The stamp mill and feeder here at Laws Railroad Museum and Historical Site were built by the Joshua Hendy Machine Works in San Francisco California. . Joshua Hendy came to this country from Scotland in 1836 and learned the machinist's trade. In 1851 at the age of 33 Joshua traveled to California and worked in San Francisco until 1852 when he had saved enough money to build a saw mill on the coast near Fort Ross. In 1855 he returned to San Francisco to manufacture parts for mills. By the 1860's the Joshua Hendy Machine Works was also making parts for mining and milling equipment.
Joshua soon learned that most of the damage done to stamp mills occurred ‘when the operator fed either to much ore into the hopper, which jammed the mill, or few to little, which allowed the stamp heads to hit the mortar base without the cushion of the ore, thus breaking the heads. Unfortunately, mosf mill workers of the day were either inexperienced or drunkards, very few men wanted to spend their day shoveling ore into a dirty deafening monster of a machine. To solve this problem Joshua invented, patented and started producing the Challenge Automatic Ore Feeder for stamp mills. Joshua made improvements and brought out other patents. Soon he controlled the ore feeder market.
Joshua lived in San Francisco and ran the company until his death October 21, 1891. Samuel, Joshua's nephew fook over the business until his death in 1906, the same year that the great earthquake and fire destroyed the manufacturing plant. Samuel's brother John took over and moved the plant to Sunnyvale California. The Joshua Hendy Iron Works operated in Sunnyvale until 1956 when the business sold to Westinghouse Corporation. Westinghouse still has a facility there today.
|Top left - Poleta Mine & Miling Company display building. Bottom left - Brad, Jay, and Ron working closely with Roger (out of sight and actually working). Right - Side view of stamp mill and feeder.
"Things have been active at the Poleta Mine and Mill. Mr. Smart has volunteered to run the mill. Mr. Ciabineles running the mine. This all took place after the superintendent was called back East. Everyone agreed that he didn't know much about mining or how to run a mill anyway. The consensus was that when he opened his mouth he was full of what makes grass grow. With the superintendent gone we all took Sunday to celebrate at the saloon. The ladies on the line all agreed that they were glad he was gone and that they wouldn't miss that skinflint. We are all glad that scallywag is gone. Everyone left the saloon in good shape and showed up Monday for work.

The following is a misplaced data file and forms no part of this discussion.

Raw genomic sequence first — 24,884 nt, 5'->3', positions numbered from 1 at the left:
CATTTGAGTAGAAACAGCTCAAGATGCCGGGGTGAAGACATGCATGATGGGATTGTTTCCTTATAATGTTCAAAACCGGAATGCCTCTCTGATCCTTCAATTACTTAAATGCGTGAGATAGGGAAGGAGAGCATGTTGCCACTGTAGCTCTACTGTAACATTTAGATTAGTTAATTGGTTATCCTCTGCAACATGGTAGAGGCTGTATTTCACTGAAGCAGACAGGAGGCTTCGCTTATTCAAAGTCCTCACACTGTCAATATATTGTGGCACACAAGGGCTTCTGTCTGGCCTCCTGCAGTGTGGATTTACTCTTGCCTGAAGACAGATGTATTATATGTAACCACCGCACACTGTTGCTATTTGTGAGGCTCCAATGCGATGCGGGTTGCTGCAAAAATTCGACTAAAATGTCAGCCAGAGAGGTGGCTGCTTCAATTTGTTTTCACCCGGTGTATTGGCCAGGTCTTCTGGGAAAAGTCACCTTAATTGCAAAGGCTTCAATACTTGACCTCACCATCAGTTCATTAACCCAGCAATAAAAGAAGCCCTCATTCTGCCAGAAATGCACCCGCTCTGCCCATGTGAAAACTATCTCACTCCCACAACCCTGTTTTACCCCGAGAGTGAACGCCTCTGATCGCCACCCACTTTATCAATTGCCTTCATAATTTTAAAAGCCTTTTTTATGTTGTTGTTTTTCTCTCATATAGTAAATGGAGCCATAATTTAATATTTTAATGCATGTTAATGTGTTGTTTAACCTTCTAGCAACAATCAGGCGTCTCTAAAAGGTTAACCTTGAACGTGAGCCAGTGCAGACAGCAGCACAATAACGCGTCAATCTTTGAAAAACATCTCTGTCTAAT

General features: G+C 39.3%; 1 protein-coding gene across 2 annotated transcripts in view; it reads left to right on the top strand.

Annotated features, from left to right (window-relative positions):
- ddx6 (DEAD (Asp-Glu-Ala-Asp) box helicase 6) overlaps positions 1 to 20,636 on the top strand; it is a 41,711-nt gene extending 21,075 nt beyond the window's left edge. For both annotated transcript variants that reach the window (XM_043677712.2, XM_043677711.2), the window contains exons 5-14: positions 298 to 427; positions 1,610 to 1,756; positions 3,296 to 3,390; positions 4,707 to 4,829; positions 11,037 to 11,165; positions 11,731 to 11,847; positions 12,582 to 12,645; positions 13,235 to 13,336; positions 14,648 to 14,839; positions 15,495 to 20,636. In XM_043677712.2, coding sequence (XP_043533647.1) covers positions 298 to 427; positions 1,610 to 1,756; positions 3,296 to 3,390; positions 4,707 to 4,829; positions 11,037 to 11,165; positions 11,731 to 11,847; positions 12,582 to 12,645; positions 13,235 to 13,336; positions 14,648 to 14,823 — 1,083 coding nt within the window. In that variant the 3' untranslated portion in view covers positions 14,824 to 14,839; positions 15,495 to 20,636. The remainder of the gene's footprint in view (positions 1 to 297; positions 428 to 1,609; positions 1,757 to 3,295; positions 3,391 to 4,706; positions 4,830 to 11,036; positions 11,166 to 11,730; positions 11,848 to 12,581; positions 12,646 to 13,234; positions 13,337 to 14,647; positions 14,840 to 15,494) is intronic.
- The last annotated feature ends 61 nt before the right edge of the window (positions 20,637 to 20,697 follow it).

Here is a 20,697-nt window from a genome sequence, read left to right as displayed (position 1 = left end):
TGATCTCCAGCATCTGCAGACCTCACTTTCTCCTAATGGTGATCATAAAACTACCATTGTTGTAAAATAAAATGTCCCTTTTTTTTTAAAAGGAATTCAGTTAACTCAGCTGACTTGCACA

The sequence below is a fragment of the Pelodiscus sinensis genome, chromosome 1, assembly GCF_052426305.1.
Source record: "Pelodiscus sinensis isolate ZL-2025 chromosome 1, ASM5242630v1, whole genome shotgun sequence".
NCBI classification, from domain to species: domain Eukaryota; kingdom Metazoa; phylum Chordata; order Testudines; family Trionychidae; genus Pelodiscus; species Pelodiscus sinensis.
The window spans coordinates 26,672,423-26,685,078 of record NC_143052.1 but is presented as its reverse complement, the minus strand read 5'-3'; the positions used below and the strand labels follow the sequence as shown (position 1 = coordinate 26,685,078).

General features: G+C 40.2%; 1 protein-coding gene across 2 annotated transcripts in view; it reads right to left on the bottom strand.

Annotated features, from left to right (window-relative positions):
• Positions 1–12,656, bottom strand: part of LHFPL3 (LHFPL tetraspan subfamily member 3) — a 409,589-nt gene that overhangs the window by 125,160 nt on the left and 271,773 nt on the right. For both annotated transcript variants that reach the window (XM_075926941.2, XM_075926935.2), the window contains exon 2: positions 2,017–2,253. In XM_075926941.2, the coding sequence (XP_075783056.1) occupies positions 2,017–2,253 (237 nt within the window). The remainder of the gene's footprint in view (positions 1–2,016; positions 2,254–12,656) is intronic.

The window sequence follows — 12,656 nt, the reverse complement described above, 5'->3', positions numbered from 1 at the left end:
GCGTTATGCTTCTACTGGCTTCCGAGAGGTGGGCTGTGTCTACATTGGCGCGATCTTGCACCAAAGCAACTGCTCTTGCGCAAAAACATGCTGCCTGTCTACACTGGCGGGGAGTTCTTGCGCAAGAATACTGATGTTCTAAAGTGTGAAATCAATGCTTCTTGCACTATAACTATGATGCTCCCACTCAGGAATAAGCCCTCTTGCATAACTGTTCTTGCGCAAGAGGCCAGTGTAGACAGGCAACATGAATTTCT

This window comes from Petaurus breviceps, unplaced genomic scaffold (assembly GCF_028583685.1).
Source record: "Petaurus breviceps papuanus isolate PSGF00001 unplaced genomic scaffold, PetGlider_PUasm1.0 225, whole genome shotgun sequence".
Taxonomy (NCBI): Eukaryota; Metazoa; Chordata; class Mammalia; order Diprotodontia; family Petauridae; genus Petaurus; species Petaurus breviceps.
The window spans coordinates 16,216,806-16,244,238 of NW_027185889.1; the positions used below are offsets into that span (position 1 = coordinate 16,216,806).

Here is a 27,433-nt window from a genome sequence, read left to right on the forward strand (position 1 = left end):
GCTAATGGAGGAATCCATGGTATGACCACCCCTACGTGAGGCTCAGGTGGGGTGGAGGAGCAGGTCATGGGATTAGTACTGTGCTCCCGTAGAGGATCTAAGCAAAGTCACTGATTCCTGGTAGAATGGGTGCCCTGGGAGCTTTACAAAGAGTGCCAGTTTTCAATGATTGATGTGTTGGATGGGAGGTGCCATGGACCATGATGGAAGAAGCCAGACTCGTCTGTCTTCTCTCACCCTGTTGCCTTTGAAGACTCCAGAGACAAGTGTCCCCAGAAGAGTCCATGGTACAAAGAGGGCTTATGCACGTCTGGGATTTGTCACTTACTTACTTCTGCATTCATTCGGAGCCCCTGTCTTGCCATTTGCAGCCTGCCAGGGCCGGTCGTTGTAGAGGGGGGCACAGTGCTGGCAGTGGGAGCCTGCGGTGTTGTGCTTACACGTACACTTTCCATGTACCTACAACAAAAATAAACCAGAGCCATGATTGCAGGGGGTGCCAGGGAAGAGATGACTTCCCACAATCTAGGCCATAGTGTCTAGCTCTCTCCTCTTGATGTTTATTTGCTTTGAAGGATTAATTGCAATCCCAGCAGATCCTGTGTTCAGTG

We haven't seen much of Mr. Bradbury. He has been very busy working on electricity problems at the lower levels and the rises. Mr Keehn has been promoted to hoist operator and is the best we've ever had. We haven't had any accidents and he always stops the cage even with the tracks. It is much easier to move the ore car in and out.
Mr Morefield installled the post and beam for the trommel shed. The new mucker, Mr Derrybery and Mr Keehn mnufactured a shaft for the pully belt for the trommel. Mr Derryberry seemed to fit in with the crew. I am sure he will be promoted to the blacksmith shop soon. He is energetic and hard working and he doesn't drink. He completed a water tub to show the young whippersnappers at the school how to pan for gold.
All of the Jacks are back to work. They say the tommyknockers have been quiet. Production is up. Values are high. We exceed last year's numbers which should make the investors happy."
~Frank Crampton, Assayer for Poleta Mine and Milling Company
"Production is still up, values are high. Mr. Bob Bradbury reports he saw a different type of material on a face in level 3. He asked me to inspect and upon close examination, it turns out to be a load of complex sulfate material. It will be a bit more work to mill and requires to be roasted before further processing. The material’s assay stands with 1⁄2 ounce per ton. We are going to stockpile the material until we develop a feasible process. Until then we’ll continue to mill the loose friable material. Stay tuned for more news.
~Frank Crampton Jr., Assayer for Poleta Mine and Milling Company